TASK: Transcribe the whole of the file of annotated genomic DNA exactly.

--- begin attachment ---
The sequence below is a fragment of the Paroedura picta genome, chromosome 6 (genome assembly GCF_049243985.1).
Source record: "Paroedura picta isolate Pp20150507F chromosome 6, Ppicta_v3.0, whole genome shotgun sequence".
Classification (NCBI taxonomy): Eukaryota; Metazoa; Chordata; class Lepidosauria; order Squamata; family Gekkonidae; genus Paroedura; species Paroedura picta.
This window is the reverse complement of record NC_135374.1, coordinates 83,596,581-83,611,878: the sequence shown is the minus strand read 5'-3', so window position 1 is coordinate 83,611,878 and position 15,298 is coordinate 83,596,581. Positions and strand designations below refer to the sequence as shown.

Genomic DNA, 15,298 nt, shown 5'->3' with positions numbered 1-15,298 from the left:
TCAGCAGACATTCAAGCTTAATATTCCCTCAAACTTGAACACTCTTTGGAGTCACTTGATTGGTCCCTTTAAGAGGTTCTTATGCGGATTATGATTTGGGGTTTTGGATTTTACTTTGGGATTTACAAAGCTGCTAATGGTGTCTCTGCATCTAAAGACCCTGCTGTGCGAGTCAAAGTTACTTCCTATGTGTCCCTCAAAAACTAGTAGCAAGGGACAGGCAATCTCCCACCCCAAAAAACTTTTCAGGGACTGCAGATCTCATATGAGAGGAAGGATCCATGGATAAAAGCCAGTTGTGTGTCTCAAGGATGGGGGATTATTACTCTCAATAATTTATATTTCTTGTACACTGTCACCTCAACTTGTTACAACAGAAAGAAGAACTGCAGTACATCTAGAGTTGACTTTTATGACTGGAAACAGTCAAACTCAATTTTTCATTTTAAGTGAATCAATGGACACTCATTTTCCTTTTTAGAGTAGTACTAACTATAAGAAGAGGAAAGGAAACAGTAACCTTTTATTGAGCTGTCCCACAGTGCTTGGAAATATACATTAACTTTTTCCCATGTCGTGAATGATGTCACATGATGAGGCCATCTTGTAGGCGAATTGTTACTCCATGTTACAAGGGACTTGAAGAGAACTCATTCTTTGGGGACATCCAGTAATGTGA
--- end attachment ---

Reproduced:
The sequence below is a fragment of the Paroedura picta genome, chromosome 6 (genome assembly GCF_049243985.1).
Source record: "Paroedura picta isolate Pp20150507F chromosome 6, Ppicta_v3.0, whole genome shotgun sequence".
Classification (NCBI taxonomy): Eukaryota; Metazoa; Chordata; class Lepidosauria; order Squamata; family Gekkonidae; genus Paroedura; species Paroedura picta.
This window is the reverse complement of record NC_135374.1, coordinates 83,596,581-83,611,878: the sequence shown is the minus strand read 5'-3', so window position 1 is coordinate 83,611,878 and position 15,298 is coordinate 83,596,581. Positions and strand designations below refer to the sequence as shown.

Genomic DNA, 15,298 nt, shown 5'->3' with positions numbered 1-15,298 from the left:
TCAGCAGACATTCAAGCTTAATATTCCCTCAAACTTGAACACTCTTTGGAGTCACTTGATTGGTCCCTTTAAGAGGTTCTTATGCGGATTATGATTTGGGGTTTTGGATTTTACTTTGGGATTTACAAAGCTGCTAATGGTGTCTCTGCATCTAAAGACCCTGCTGTGCGAGTCAAAGTTACTTCCTATGTGTCCCTCAAAAACTAGTAGCAAGGGACAGGCAATCTCCCACCCCAAAAAACTTTTCAGGGACTGCAGATCTCATATGAGAGGAAGGATCCATGGATAAAAGCCAGTTGTGTGTCTCAAGGATGGGGGATTATTACTCTCAATAATTTATATTTCTTGTACACTGTCACCTCAACTTGTTACAACAGAAAGAAGAACTGCAGTACATCTAGAGTTGACTTTTATGACTGGAAACAGTCAAACTCAATTTTTCATTTTAAGTGAATCAATGGACACTCATTTTCCTTTTTAGAGTAGTACTAACTATAAGAAGAGGAAAGGAAACAGTAACCTTTTATTGAGCTGTCCCACAGTGCTTGGAAATATACATTAACTTTTTCCCATGTCGTGAATGATGTCACATGATGAGGCCATCTTGTAGGCGAATTGTTACTCCATGTTACAAGGGACTTGAAGAGAACTCATTCTTTGGGGACATCCAGTAATGTGA